The Canadian Oil and Gas Industry and Climate Policy

A report on climate and energy policy advocacy by the Canadian oil and gas sector

February, 2023


About InfluenceMap

InfluenceMap is a non-profit think tank providing objective and evidence-based analysis of how companies and financial institutions are impacting the climate and biodiversity crises. Our company profiles and other content are used extensively by a range of actors including investors, the media, NGOs, policymakers, and the corporate sector. InfluenceMap does not advocate or take positions on government policy. All our assessments are made against accepted benchmarks, such as the Intergovernmental Panel on Climate Change. Our content is open source and free to view and use (

"The report that our group of experts produced for the UN Secretary General on Net Zero was clear: if you put up your hand and commit to being a climate leader, you need to do the work. Canadian oil and gas companies - and trade associations like the Pathways Alliance and the Canadian Association of Petroleum Producers that represent them - continue to advertise that they're committed to net zero while lobbying against the climate action needed to make this goal possible." Catherine McKenna, Chair of the UN's High-level Expert Group on the Net-Zero Emissions Commitments of Non-State Entities and former Canadian Minister of Environment and Climate Change

“Transition to net-zero requires transformation across all sectors of the economy and clear policy direction is essential for meeting these scientific targets. As a Net-Zero Asset Manager and Climate Engagement Canada participant, we value analysis of how companies align their policy advocacy activities with the goals of the Paris agreement, recognizing that mitigating climate risks is both in companies’ and investors’ long-term best interest.” Andrea Moffat, Senior Director of Sustainable Investing at Addenda Capital

"This report is a wake-up call on the outsized influence the oil and gas lobby wields over climate policy, and our collective future. As Canadians suffer from the devastating impacts of climate change and fossil-driven inflation, these companies greenwash their destructive practices while pushing for reckless fossil fuel expansion and fighting climate action. It’s clear that to make real progress on ensuring a safer future, we need to kick big polluters out of our decision-making spaces - both at home and internationally." Caroline Brouillette, Acting Executive Director, Climate Action Network - Réseau action climat Canada

Executive Summary

This report analyzes the climate-related policy messaging and engagement of the Canadian oil and gas industry. It finds what appears to be a case of “net-zero greenwashing,” a term coined by the United Nations Secretary-General António Guterres in November 2022 following the release of research by a UN High-Level Expert Group on credible net-zero pledges, which includes guidance for companies to align advocacy efforts in support of — and not against — climate policy action.  InfluenceMap's analysis shows that despite the Canadian oil and gas sector's widespread use of net zero commitments and narratives, the industry remains strategically opposed to science-based policy to deliver net zero targets in line with limiting warming to 1.5°C.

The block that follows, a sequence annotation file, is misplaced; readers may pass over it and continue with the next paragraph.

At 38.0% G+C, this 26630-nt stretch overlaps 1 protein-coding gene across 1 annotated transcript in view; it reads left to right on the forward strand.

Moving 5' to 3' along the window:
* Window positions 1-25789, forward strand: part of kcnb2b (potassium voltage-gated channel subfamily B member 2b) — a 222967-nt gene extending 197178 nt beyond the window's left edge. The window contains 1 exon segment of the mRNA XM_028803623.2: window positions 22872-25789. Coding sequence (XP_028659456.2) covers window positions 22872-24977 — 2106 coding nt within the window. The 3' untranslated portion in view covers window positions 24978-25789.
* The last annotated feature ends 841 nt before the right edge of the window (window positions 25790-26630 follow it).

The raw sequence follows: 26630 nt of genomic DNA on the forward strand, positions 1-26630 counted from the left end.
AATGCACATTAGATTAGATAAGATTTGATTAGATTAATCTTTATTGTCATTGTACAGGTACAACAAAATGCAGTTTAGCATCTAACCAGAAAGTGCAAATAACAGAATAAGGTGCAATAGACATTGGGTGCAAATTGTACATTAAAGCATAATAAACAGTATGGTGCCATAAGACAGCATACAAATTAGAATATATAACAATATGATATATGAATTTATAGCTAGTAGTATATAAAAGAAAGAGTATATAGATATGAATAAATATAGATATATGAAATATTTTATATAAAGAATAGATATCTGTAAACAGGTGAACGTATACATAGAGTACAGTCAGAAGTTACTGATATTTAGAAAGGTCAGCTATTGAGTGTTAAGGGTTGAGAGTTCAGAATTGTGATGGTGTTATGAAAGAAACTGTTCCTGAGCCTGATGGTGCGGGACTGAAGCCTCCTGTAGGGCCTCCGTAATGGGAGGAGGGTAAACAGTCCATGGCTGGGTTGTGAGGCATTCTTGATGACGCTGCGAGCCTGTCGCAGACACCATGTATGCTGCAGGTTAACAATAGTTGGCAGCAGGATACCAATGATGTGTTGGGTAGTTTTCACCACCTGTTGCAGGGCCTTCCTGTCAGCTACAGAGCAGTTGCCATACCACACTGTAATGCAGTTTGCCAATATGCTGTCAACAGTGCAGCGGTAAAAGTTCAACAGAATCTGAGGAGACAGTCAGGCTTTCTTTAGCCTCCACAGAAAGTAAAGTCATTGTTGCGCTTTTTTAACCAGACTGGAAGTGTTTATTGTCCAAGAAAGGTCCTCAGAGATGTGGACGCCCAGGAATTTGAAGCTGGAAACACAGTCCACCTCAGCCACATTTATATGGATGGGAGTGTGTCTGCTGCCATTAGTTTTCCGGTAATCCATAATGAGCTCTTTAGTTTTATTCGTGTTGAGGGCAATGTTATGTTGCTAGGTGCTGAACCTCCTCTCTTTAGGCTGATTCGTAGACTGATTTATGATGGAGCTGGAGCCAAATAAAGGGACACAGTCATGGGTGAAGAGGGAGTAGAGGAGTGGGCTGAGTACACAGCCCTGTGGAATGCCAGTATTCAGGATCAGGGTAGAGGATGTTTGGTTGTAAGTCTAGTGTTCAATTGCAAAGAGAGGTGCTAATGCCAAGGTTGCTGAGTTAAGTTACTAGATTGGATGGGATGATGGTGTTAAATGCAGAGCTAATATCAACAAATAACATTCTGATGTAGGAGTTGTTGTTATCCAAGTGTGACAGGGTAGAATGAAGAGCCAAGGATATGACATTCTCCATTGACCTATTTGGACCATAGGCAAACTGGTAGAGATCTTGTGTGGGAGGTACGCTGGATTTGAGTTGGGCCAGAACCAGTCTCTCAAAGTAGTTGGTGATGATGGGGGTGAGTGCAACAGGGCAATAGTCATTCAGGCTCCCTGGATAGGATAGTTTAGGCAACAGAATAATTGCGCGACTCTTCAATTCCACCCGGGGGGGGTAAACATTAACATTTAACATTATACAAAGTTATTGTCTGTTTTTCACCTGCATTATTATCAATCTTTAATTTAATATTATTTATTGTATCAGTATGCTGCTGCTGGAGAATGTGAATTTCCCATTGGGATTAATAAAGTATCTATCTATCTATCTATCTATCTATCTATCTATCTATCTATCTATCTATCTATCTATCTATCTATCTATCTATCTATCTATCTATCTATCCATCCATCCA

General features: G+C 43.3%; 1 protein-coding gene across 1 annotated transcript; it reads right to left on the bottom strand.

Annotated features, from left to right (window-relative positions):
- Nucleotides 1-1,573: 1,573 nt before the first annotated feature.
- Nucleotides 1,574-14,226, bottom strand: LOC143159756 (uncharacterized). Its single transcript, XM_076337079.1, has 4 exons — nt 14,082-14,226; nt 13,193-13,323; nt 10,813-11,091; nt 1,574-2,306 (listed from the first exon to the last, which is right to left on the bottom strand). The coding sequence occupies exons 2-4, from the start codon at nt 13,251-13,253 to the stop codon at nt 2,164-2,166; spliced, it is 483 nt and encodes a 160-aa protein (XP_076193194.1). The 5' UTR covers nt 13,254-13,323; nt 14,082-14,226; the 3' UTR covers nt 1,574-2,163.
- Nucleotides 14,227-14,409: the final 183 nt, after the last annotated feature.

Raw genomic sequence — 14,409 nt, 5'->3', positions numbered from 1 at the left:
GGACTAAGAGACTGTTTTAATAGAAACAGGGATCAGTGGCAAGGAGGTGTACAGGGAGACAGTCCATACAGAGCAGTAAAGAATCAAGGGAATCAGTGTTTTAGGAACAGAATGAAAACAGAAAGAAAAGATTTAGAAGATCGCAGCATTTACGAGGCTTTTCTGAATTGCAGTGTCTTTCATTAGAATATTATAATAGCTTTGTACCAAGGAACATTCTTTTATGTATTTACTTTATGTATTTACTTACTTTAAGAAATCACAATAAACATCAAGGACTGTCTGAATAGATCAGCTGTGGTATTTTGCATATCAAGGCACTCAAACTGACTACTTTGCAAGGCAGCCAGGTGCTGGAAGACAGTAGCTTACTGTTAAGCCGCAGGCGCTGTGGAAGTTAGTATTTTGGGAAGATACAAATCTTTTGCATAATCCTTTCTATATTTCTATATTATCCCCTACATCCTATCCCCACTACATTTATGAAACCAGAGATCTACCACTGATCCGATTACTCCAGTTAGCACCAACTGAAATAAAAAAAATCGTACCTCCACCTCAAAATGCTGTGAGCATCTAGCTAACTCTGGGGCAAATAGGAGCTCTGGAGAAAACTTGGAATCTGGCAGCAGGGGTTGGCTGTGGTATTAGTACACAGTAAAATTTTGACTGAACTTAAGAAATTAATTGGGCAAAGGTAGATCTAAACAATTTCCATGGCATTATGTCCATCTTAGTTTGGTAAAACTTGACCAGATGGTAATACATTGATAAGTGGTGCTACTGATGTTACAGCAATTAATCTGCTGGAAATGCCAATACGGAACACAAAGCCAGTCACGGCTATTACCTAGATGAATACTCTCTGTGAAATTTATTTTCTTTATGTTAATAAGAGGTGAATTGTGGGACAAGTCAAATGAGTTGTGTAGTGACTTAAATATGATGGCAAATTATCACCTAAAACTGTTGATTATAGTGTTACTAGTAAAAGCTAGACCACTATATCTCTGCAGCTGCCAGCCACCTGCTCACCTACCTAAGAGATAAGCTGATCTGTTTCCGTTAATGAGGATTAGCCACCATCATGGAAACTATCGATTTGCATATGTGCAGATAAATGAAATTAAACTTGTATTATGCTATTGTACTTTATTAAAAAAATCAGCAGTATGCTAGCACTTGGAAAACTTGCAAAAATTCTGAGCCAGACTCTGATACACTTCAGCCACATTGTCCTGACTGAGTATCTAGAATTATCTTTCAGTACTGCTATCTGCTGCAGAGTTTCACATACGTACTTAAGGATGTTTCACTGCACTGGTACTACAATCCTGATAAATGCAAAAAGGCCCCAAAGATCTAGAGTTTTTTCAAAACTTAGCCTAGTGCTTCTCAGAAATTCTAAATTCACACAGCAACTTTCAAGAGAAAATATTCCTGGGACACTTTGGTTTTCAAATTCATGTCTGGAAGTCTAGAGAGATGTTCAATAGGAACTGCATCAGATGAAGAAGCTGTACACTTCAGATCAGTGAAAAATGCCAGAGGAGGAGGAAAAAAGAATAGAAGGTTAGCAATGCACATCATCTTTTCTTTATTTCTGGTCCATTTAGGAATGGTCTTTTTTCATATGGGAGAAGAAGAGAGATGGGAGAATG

The report analyzes the climate policy engagement of the six largest oil and gas companies headquartered in Canada and the sector’s primary industry group, the Canadian Association of Petroleum Producers (CAPP). Four of the six companies – Cenovus Energy, Canadian Natural Resources Limited, Imperial Oil, and TC Energy – demonstrate negative climate policy engagement. Suncor Energy and Enbridge appear to engage positively on some areas of the energy transition while opposing others.

CAPP — that represents upstream oil and gas companies — appears to be the most active and oppositional to climate policy progress. CAPP is actively engaged with policymakers on several areas of climate and energy policy in Canada. Of the companies covered in this report, Suncor, Canadian Natural, Imperial Oil, and Cenovus are all members of CAPP.

As a whole, sector has consistently supported the expansion of the fossil fuel industry, including advocacy for new oil and gas projects. This engagement starkly contrasts with IPCC and IEA 1.5°C net zero scenarios that call for rapid phaseout of fossil fuels in the global energy mix. The sector also opposes the removal of fossil fuel subsidies and policies that aim to phase out fossil fuels.

At the same time, the sector does not appear supportive of stringent emissions reduction regulations. Engagement from the entities show outright opposition or attempts to weaken climate policy action in the region. The Canadian government’s recently proposed 2022 Oil and Gas Emissions Cap that would reduce sector's emissions by 30% below 2005 levels in 2030, for example, received severe pushback from several of the entities in this report.

The report also highlights the emerging role of the Pathways Alliance and its ‘Oil Sands Pathways to Net Zero’ initiative, a relatively new coalition of 6 oil sands companies including Canadian Natural, Cenovus Energy, Imperial Oil and Suncor that appears to be getting increasing traction in Canadian climate policy debates. The Pathways Alliance advocacy appears to emphasize the sector’s commitments to reducing GHG emissions from oil sands production operations, framing this as part of net zero strategy. At the same time, the initiative promotes the overall role of Canadian oil in the global energy mix, whilst advocating against regulation to drive down the sector’s emission in the nearer term.